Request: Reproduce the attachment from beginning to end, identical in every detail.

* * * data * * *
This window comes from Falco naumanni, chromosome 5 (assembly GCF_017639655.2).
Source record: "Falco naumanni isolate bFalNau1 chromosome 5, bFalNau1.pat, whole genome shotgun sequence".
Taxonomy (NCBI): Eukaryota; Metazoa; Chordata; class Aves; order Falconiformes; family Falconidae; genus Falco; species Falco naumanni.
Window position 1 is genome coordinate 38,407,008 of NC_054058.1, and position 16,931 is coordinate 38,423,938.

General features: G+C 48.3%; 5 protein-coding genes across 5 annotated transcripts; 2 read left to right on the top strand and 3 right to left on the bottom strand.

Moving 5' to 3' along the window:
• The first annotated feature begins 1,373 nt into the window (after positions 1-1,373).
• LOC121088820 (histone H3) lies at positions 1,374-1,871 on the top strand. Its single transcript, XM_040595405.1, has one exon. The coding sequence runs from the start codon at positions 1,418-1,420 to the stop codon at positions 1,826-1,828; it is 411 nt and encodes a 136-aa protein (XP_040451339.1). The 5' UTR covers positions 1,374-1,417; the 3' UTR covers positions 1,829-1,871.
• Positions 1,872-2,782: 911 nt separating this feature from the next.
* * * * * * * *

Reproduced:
This window comes from Falco naumanni, chromosome 5 (assembly GCF_017639655.2).
Source record: "Falco naumanni isolate bFalNau1 chromosome 5, bFalNau1.pat, whole genome shotgun sequence".
Taxonomy (NCBI): Eukaryota; Metazoa; Chordata; class Aves; order Falconiformes; family Falconidae; genus Falco; species Falco naumanni.
Window position 1 is genome coordinate 38,407,008 of NC_054058.1, and position 16,931 is coordinate 38,423,938.

General features: G+C 48.3%; 5 protein-coding genes across 5 annotated transcripts; 2 read left to right on the top strand and 3 right to left on the bottom strand.

Moving 5' to 3' along the window:
• The first annotated feature begins 1,373 nt into the window (after positions 1-1,373).
• LOC121088820 (histone H3) lies at positions 1,374-1,871 on the top strand. Its single transcript, XM_040595405.1, has one exon. The coding sequence runs from the start codon at positions 1,418-1,420 to the stop codon at positions 1,826-1,828; it is 411 nt and encodes a 136-aa protein (XP_040451339.1). The 5' UTR covers positions 1,374-1,417; the 3' UTR covers positions 1,829-1,871.
• Positions 1,872-2,782: 911 nt separating this feature from the next.